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Students Talk about Accessible Books In Answer to Teacher’s Call to Read

Head shot of Tanna GallaherTanna Gallaher, a Dyslexia Specialist at Raymond E. Curtis Elementary School in Weatherford, Texas, encourages good reading habits to support lifelong learning. Ms. Gallaher’s motto is to read, read, read, and she advocates for independent reading at school and at home.

Tanna is also a Bookshare Mentor Teacher and encourages parents to sign their student up for an Individual Membership to help them reach and exceed their academic goals.

“It is important that students are able to choose what they are most interested in reading, whether that is fiction, nonfiction, magazines, websites, or other materials,” she says. “I encourage all parents to discuss with their child what he or she likes to read and ask questions often about what they are reading at the present time.”

Taking her motto a step forward, this teacher recently asked her third through fifth graders to write a sentence about using Bookshare on their mobile devices (at home, in class, in the park, or in the car).

Students talk about Bookshare and accessibility features that help them accomplish their teacher’s mission:

Student listening to a book with headphones.“It gives me an example of how I would read fast and lets me choose the speed I listen to.”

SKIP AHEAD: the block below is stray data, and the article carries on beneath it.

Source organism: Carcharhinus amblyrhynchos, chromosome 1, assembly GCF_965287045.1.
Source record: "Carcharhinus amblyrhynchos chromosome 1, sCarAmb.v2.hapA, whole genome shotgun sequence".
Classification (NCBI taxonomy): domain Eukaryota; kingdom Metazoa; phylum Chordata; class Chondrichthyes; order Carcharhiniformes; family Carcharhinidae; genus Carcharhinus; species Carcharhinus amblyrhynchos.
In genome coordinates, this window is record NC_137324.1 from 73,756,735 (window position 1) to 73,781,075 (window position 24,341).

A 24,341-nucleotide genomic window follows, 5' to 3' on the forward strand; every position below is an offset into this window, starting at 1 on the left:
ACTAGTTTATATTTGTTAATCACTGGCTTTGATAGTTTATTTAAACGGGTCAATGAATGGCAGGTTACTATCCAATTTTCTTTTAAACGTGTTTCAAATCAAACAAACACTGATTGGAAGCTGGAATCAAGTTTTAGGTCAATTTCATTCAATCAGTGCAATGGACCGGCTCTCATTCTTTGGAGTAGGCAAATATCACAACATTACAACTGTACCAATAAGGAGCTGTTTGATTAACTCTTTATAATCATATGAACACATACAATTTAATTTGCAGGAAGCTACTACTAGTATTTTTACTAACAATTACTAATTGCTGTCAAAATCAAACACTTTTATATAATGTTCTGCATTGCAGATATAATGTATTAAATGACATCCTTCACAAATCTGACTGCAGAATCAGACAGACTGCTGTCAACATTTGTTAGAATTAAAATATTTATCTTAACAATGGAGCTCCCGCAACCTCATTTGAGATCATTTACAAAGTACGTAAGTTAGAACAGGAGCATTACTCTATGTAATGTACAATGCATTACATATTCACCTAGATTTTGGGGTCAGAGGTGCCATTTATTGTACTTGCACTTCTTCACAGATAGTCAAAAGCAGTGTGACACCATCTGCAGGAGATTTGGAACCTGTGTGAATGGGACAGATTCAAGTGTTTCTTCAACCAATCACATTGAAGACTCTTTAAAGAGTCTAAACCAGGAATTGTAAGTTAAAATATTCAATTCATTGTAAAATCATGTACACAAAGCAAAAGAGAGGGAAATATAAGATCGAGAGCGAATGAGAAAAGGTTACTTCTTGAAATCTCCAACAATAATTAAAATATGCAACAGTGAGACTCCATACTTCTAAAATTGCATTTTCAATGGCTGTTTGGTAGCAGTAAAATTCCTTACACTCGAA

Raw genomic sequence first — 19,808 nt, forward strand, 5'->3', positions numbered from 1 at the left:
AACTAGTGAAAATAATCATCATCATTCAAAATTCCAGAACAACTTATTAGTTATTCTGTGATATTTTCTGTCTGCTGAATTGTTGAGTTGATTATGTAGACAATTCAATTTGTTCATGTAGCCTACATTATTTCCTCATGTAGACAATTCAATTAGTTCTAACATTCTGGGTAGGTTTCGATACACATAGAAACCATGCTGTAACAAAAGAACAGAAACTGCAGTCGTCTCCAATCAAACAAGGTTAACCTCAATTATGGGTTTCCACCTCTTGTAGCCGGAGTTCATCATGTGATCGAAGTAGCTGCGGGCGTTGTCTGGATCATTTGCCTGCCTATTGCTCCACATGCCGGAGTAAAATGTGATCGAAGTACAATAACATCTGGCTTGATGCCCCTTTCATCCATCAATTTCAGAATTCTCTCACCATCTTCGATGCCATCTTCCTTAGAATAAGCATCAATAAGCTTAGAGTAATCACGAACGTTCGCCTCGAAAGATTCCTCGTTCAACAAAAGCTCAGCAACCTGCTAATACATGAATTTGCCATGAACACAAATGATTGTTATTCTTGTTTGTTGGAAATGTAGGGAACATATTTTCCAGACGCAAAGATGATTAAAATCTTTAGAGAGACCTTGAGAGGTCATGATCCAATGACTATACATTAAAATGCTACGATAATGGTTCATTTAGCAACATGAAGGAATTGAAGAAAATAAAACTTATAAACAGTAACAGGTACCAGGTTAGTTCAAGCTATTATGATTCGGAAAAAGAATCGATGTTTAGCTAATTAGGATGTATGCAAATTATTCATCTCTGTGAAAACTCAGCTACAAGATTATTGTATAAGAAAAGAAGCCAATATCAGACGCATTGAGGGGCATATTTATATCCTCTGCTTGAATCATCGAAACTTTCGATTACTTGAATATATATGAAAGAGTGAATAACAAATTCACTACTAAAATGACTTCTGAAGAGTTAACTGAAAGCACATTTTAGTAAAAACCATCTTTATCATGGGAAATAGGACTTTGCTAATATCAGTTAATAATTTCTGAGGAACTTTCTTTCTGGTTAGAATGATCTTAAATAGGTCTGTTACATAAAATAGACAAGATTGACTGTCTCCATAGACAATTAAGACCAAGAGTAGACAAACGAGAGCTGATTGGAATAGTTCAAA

“I like being able to follow along as I listen to the words. Also, when I pause it I can read a word over and over again so I can memorize it.”

“The books are easy or hard, but I like being able to choose.”

“I like being able to read any book I want in my classroom.” 

“I like that my book is right in my pocket! Plus, if I am reading a book and I have trouble with a word, I can just listen to the word I need.”

“Bookshare helps during my class because it helps me remember what I’m reading. When I have trouble reading or cannot figure out a word, it reads it to me. I can understand the words and the story better.”

“Some books don’t have pictures and without pictures I don’t really have as much information. When Bookshare reads the words, I understand the whole story. What would a book be if you didn’t know the words?”

Student reading on a technology device.“I like it when people read to me, so Bookshare has helped because when it reads to me I understand the story better.”

“Bookshare makes reading much smoother and easier. I have been able to read books that I wasn’t able to read before.”

“Normally when I am reading I have a regular speed, but when I come to a word that I don’t know it slows me down. With Bookshare I can listen at one speed and it doesn’t mess up words.”

“Bookshare helped me read faster and I can read in the dark!”

Tanna Gallaher is a Bookshare Mentor Teacher and the 2015 grand prize winner for her efforts to promote Bookshare and lifelong learning in her school throughout the year. Today, eighty percent of her students successfully use technology for independent reading.

“I’ve shared my passion for Bookshare with the dyslexia therapists at six elementary schools and three secondary campuses in the district, and with a lot of teachers, parents, and administrators,” she says. “I will continue to promote the accessible library for reading anytime and anywhere.”

Stay tuned for more great stories of educators, individuals, and students who use Bookshare. Their experiences may inspire you to make new reading resolutions in 2016. Here’s to lifelong learning!


One Comment

  1. F. Murray Newman

    Excellent idea–reaching out to parents

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